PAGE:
Floristree is jam-packed with some stellar talent tonight. Madeline Maulding, a local musician and recently introduced Bmore Musically Informed contributor, is particularly excited about an avant folk artist on the bill. Iceland's Kría Brekkan will grace the H&H's presence, and here's Madeline Maulding's take on her:
Tonight at the Floristree space, Kría Brekkan brings her avant-electro-folk music to Baltimore, along with Blak Dice's Eric Copeland, DJ Dogdick, and resident ambient drone master Jason Urick.
Born Kristín Anna Valtýsdóttir and once a driving force behind Iceland's Múm, Brekkan began her solo career in 2006, collaborating notably with her husband David Portner--otherwise known as Avey Tare of Animal Collective.
Last year's brief but magical Apotropaíosong Armor has some qualities about it which are reminiscent of some of the artists on the Fonal lable, particularly Islaja and Lau Nau. (Is it a Nordic faux pas to compare Icelandic folks with Finish folks? Hopefully not.)
I say this not only because Kría Brekkan's album is less concerned with discernable songs and more concerned with displaying multi-instrumental capabilities and tonal prowess, but because all of these ladies suffuse their music with a deceptively-childlike female energy which is simultaneously unsettling and alluring.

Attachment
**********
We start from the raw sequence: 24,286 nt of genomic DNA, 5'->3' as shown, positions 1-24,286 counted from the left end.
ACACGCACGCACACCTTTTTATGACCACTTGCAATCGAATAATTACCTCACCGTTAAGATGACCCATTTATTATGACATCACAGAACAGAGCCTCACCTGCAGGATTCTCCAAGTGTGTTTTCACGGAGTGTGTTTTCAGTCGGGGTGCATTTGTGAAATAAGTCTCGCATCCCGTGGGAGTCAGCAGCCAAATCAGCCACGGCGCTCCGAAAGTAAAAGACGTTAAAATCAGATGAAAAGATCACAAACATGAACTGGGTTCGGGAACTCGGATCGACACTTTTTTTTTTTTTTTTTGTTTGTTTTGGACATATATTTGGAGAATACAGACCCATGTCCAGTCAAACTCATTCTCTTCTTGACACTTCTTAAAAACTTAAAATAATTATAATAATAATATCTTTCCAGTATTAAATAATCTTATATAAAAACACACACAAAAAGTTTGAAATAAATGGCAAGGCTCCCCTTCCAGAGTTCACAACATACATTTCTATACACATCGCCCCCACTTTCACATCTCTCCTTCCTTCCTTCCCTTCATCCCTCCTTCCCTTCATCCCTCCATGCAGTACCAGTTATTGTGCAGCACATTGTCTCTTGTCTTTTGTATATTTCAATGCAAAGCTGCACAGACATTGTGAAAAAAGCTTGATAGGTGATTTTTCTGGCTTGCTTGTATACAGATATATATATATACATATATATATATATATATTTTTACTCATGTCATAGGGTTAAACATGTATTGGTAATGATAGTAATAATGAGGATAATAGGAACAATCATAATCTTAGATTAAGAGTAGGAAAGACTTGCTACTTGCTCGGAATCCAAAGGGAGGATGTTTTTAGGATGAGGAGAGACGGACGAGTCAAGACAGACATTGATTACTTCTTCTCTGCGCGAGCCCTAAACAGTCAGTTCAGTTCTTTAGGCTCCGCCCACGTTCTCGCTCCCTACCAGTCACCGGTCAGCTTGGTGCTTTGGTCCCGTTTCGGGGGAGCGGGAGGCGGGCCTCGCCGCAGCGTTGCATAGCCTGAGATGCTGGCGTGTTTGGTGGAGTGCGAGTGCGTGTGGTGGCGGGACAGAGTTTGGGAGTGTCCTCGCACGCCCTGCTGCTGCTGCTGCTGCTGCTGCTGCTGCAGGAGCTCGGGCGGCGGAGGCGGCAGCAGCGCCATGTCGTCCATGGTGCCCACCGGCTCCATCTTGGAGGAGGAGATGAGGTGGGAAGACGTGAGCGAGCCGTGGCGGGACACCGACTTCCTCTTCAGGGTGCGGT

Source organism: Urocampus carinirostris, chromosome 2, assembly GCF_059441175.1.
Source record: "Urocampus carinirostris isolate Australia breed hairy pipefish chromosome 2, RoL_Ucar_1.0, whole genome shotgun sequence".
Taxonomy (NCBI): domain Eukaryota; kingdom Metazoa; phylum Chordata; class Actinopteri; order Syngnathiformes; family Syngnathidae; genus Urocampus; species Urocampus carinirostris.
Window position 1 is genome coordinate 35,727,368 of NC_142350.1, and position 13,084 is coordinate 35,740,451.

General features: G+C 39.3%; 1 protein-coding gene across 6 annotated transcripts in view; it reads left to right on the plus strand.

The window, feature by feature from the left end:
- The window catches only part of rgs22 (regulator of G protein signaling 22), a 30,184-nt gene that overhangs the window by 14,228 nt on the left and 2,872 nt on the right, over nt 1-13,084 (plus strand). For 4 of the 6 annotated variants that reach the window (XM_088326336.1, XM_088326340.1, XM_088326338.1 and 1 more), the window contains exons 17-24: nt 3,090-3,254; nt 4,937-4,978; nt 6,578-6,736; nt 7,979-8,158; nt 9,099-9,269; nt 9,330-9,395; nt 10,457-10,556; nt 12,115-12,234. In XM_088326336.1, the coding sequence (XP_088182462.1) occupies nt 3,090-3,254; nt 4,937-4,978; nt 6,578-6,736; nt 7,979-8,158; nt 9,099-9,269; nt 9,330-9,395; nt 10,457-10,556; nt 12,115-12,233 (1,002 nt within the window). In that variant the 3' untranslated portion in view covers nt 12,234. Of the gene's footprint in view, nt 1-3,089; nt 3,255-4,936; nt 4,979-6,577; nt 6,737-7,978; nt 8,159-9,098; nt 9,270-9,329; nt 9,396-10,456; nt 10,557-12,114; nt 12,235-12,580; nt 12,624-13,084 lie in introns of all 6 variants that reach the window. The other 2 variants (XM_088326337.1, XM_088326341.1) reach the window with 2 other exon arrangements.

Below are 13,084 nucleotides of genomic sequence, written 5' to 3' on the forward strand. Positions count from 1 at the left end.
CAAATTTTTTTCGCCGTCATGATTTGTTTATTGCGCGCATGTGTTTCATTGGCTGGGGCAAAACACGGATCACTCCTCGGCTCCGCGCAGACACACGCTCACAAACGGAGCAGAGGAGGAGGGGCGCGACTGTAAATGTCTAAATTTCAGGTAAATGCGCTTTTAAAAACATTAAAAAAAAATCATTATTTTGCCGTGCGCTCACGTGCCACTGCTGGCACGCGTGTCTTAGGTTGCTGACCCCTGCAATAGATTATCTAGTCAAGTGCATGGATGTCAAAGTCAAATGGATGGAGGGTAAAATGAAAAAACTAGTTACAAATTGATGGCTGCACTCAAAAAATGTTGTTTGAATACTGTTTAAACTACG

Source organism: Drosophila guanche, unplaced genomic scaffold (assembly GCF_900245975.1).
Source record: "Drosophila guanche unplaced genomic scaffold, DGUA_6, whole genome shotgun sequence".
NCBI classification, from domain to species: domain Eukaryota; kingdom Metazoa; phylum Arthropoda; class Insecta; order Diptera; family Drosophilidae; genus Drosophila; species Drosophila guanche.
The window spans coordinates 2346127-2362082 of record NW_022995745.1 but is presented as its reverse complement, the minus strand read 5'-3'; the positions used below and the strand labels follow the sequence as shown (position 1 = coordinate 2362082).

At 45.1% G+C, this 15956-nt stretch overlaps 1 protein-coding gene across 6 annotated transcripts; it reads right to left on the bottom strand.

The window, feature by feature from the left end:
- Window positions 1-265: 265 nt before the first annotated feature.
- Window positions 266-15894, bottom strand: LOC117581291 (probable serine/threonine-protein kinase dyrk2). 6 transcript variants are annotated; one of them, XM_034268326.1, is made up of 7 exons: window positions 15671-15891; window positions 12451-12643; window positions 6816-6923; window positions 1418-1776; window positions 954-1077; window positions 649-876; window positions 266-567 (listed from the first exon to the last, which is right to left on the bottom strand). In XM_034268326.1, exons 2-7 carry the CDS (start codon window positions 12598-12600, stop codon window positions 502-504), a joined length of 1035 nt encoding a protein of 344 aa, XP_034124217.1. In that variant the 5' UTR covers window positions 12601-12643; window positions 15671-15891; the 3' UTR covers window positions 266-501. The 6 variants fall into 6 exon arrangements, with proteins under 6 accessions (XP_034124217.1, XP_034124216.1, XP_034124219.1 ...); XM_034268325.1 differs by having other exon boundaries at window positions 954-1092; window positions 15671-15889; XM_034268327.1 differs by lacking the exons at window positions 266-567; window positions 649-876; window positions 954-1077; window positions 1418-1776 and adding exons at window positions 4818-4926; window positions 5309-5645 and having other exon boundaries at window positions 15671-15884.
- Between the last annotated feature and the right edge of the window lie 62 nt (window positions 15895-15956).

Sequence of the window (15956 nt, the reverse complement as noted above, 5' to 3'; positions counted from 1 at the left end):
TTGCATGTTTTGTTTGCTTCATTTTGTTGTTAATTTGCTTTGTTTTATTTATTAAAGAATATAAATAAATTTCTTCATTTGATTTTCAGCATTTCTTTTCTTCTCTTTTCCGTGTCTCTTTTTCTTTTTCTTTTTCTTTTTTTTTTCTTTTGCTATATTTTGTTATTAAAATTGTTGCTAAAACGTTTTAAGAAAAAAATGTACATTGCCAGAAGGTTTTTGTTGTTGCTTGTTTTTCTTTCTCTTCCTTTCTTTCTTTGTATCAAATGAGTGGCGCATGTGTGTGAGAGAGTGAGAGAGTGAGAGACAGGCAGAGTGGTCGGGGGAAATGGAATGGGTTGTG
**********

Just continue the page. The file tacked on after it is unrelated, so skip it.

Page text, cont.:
Apotropaíosong Armor contains a menagerie of animal-like sounds, haunting woodland sprites calling through vaulted sylvan archways of delay and tremolo. On "Armor," recorders whistle, a stringed instrument bellows warm pizzicato notes. A Piano--the instrument upon which Brekkan considers herself the most skillful--drops in here and there, most beautifully on "Biboni." Periodically, soft voices loop in and out of the mix in hushed, innocent tones . . . the whole album a wonderful lullaby to nascent sirens.
This music is new to me and I am excited to see how it translates in a live performance. The Floristree is the perfect space, and she will be in good company this evening.